I laid awake in bed that night staring at the ceiling and not believing I was going to do it again the next night.

There was a problem with my tickets the second night. They were legit, but they had been given to someone else more important than me, so a security guard took me to the production office to find another place to sit. Apparently I was the only person who didn’t walk in there ready for a fight – to be fair, would you want to find out there was a problem with your U2 ticket? – but I was just so happy to be there, to be able to be part of the circus one more time that as long as I had a ticket, I would be okay, which is what I told them. That’s when they noticed the accent, and asked me if I’d come just to see the show, and I said yes, and before I knew it I found myself on the same side of the stadium (Adam’s side, stage left) and a much much lower row. This was still Wembley, so I was still miles away, but after the previous night, I knew it wasn’t going to matter.

I got to my seat and noticed the entire row behind me were wearing MacPhisto horns. No sooner did I sit down than I felt someone tapping me on the shoulder and proffering a set of horns.

Text within this block will maintain its original spacing when published“What’s this?” I said. “You have to get into the spirit of things,” he said. “Don’t worry, I’m in the spirit of things.” “You’re American!” I nodded. “I brought enough for everyone,” he said, “But you have to wear them.” I put them on my head immediately. “Now, that’s the spirit!” he said, standing up and waving at the people behind him who were not wearing devil horns. “Look, the girl from America put them on.”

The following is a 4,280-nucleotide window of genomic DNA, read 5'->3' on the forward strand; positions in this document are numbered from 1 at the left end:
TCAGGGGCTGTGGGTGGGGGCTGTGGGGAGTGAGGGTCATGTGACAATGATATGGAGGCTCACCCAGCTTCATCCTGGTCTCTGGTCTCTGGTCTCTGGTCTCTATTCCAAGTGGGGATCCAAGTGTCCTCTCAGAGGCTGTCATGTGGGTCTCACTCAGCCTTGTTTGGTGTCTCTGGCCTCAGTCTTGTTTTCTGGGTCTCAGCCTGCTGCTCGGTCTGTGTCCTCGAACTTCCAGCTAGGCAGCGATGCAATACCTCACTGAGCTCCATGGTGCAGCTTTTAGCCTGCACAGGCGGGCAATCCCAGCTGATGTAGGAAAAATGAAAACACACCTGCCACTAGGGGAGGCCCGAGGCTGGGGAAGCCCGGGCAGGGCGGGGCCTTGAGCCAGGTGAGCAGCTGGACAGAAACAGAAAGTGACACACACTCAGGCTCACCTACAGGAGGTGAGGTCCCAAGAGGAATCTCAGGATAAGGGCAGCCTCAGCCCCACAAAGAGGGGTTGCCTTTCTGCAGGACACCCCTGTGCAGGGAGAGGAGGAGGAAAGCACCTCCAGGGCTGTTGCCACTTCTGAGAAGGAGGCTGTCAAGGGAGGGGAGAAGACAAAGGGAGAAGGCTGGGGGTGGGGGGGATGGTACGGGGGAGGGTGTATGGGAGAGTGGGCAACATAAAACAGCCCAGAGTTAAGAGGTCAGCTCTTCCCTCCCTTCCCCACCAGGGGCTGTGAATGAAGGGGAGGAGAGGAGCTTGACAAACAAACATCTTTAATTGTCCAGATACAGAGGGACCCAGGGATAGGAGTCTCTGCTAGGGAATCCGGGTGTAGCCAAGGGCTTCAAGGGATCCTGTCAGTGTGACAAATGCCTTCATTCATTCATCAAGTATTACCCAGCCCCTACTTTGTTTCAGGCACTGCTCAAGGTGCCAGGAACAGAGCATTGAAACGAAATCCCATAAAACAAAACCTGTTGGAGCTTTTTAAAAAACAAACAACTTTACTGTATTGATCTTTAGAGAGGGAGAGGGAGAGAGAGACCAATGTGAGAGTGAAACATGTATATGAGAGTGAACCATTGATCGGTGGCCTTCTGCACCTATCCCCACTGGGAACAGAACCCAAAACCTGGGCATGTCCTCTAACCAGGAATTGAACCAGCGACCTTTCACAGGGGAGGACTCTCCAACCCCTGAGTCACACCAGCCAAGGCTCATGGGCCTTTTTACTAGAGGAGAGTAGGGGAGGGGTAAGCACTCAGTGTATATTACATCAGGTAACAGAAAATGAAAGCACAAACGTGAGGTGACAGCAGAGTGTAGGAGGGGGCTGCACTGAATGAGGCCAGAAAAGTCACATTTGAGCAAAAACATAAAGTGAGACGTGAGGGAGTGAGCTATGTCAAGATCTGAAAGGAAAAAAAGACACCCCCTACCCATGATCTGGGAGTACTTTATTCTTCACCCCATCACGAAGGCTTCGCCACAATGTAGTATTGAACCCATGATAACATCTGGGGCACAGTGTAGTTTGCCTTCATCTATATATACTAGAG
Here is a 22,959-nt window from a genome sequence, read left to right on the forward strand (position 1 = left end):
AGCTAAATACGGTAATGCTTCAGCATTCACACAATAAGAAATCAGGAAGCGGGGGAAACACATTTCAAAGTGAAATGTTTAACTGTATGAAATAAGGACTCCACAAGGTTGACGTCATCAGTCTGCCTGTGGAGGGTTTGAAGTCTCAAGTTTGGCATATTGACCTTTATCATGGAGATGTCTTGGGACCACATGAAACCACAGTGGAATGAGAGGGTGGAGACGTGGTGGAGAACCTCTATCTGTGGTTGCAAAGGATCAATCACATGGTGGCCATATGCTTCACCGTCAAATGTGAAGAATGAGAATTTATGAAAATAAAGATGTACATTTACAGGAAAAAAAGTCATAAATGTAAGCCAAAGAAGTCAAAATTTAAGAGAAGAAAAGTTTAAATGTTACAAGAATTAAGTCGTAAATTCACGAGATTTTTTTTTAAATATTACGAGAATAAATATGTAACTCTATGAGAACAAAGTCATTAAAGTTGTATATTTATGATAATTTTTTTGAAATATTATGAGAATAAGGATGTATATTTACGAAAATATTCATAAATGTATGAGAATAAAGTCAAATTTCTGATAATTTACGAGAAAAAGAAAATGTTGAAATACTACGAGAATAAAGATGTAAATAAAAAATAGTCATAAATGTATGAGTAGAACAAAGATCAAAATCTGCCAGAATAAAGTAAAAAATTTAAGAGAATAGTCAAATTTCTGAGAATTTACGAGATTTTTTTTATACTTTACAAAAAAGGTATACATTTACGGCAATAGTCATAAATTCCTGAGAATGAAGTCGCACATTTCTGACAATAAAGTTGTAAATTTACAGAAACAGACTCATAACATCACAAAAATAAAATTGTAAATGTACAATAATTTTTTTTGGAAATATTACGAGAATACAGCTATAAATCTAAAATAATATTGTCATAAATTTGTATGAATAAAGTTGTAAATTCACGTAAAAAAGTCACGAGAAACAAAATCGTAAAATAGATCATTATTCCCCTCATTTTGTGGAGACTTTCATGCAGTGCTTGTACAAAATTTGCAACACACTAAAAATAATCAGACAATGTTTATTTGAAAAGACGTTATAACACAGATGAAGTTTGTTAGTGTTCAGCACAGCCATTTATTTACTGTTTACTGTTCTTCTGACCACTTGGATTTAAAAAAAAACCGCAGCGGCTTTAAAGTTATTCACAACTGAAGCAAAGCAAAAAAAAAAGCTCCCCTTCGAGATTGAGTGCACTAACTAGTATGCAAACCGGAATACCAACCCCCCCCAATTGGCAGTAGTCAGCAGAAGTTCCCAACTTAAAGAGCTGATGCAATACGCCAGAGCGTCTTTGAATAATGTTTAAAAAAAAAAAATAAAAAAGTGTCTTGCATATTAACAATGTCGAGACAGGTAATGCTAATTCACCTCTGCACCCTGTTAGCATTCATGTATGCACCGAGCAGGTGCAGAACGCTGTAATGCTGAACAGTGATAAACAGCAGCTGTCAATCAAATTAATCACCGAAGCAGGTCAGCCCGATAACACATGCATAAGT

This was the best possible section of people to be with for this show, people who stood up and danced and sang and shouted all night long. Tonight was participatory, yelling comments at Bono as though he could hear them, the ringleader imitating every single one of Bono’s moves onstage with gusto (especially the crotch-in-camera ones, to much hilarity). You haven’t quite lived until you’re imitating belly dancing moves during “Mysterious Ways” with a motley group of kids from the London suburbs, all wearing devil horns. Everyone knew all the lines because they had been watching and listening and paying attention for the past year or so: “You didn’t come here to watch TV, now have ya??” we yelled with Bono as though we had heard it every night of our life.